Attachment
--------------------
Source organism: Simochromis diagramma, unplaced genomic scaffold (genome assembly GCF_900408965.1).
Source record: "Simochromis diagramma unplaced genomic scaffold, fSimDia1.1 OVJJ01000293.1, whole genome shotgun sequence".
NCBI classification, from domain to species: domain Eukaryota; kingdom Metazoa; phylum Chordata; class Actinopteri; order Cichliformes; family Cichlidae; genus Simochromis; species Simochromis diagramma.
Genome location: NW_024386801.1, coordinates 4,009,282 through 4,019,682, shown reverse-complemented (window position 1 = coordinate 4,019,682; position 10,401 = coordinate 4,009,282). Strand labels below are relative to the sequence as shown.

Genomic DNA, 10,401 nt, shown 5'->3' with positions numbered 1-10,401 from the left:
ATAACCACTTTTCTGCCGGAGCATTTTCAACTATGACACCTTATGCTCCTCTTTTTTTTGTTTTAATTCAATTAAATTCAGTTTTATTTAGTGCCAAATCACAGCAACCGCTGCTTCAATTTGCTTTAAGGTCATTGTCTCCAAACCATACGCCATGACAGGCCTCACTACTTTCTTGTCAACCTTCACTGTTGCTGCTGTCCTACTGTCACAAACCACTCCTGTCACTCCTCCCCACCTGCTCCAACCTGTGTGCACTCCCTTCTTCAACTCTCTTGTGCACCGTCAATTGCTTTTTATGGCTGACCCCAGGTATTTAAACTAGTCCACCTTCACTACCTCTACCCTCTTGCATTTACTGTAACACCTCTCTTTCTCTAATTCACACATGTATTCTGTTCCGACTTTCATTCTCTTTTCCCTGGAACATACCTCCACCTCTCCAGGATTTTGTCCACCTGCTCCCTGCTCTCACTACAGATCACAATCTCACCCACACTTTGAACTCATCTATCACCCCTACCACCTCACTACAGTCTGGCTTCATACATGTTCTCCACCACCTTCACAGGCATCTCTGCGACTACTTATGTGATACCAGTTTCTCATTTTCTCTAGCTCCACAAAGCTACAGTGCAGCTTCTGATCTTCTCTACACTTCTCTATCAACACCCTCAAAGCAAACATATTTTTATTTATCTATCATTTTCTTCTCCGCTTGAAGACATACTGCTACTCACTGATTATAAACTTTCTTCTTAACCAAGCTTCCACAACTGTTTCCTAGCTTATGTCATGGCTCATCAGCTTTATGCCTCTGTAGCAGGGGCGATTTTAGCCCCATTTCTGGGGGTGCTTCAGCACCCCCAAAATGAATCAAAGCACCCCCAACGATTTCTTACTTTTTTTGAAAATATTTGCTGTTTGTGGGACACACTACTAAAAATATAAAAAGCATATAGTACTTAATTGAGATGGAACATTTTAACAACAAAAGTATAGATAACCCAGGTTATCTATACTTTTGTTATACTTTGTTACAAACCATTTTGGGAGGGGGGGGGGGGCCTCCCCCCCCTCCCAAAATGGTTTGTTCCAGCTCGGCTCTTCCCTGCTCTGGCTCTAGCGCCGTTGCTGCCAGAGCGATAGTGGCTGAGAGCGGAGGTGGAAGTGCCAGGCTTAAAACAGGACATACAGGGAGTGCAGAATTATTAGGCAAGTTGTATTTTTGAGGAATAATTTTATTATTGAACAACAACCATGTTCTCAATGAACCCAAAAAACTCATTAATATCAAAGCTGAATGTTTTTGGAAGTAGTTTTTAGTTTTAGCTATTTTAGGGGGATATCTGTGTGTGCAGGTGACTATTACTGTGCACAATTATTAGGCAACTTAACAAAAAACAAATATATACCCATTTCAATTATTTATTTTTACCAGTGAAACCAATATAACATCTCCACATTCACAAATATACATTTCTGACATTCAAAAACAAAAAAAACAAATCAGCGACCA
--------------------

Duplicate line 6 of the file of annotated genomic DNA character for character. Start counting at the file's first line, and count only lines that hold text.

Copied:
ATAACCACTTTTCTGCCGGAGCATTTTCAACTATGACACCTTATGCTCCTCTTTTTTTTGTTTTAATTCAATTAAATTCAGTTTTATTTAGTGCCAAATCACAGCAACCGCTGCTTCAATTTGCTTTAAGGTCATTGTCTCCAAACCATACGCCATGACAGGCCTCACTACTTTCTTGTCAACCTTCACTGTTGCTGCTGTCCTACTGTCACAAACCACTCCTGTCACTCCTCCCCACCTGCTCCAACCTGTGTGCACTCCCTTCTTCAACTCTCTTGTGCACCGTCAATTGCTTTTTATGGCTGACCCCAGGTATTTAAACTAGTCCACCTTCACTACCTCTACCCTCTTGCATTTACTGTAACACCTCTCTTTCTCTAATTCACACATGTATTCTGTTCCGACTTTCATTCTCTTTTCCCTGGAACATACCTCCACCTCTCCAGGATTTTGTCCACCTGCTCCCTGCTCTCACTACAGATCACAATCTCACCCACACTTTGAACTCATCTATCACCCCTACCACCTCACTACAGTCTGGCTTCATACATGTTCTCCACCACCTTCACAGGCATCTCTGCGACTACTTATGTGATACCAGTTTCTCATTTTCTCTAGCTCCACAAAGCTACAGTGCAGCTTCTGATCTTCTCTACACTTCTCTATCAACACCCTCAAAGCAAACATATTTTTATTTATCTATCATTTTCTTCTCCGCTTGAAGACATACTGCTACTCACTGATTATAAACTTTCTTCTTAACCAAGCTTCCACAACTGTTTCCTAGCTTATGTCATGGCTCATCAGCTTTATGCCTCTGTAGCAGGGGCGATTTTAGCCCCATTTCTGGGGGTGCTTCAGCACCCCCAAAATGAATCAAAGCACCCCCAACGATTTCTTACTTTTTTTGAAAATATTTGCTGTTTGTGGGACACACTACTAAAAATATAAAAAGCATATAGTACTTAATTGAGATGGAACATTTTAACAACAAAAGTATAGATAACCCAGGTTATCTATACTTTTGTTATACTTTGTTACAAACCATTTTGGGAGGGGGGGGGGGGCCTCCCCCCCCTCCCAAAATGGTTTGTTCCAGCTCGGCTCTTCCCTGCTCTGGCTCTAGCGCCGTTGCTGCCAGAGCGATAGTGGCTGAGAGCGGAGGTGGAAGTGCCAGGCTTAAAACAGGACATACAGGGAGTGCAGAATTATTAGGCAAGTTGTATTTTTGAGGAATAATTTTATTATTGAACAACAACCATGTTCTCAATGAACCCAAAAAACTCATTAATATCAAAGCTGAATGTTTTTGGAAGTAGTTTTTAGTTTTAGCTATTTTAGGGGGATATCTGTGTGTGCAGGTGACTATTACTGTGCACAATTATTAGGCAACTTAACAAAAAACAAATATATACCCATTTCAATTATTTATTTTTACCAGTGAAACCAATATAACATCTCCACATTCACAAATATACATTTCTGACATTCAAAAACAAAAAAAACAAATCAGCGACCA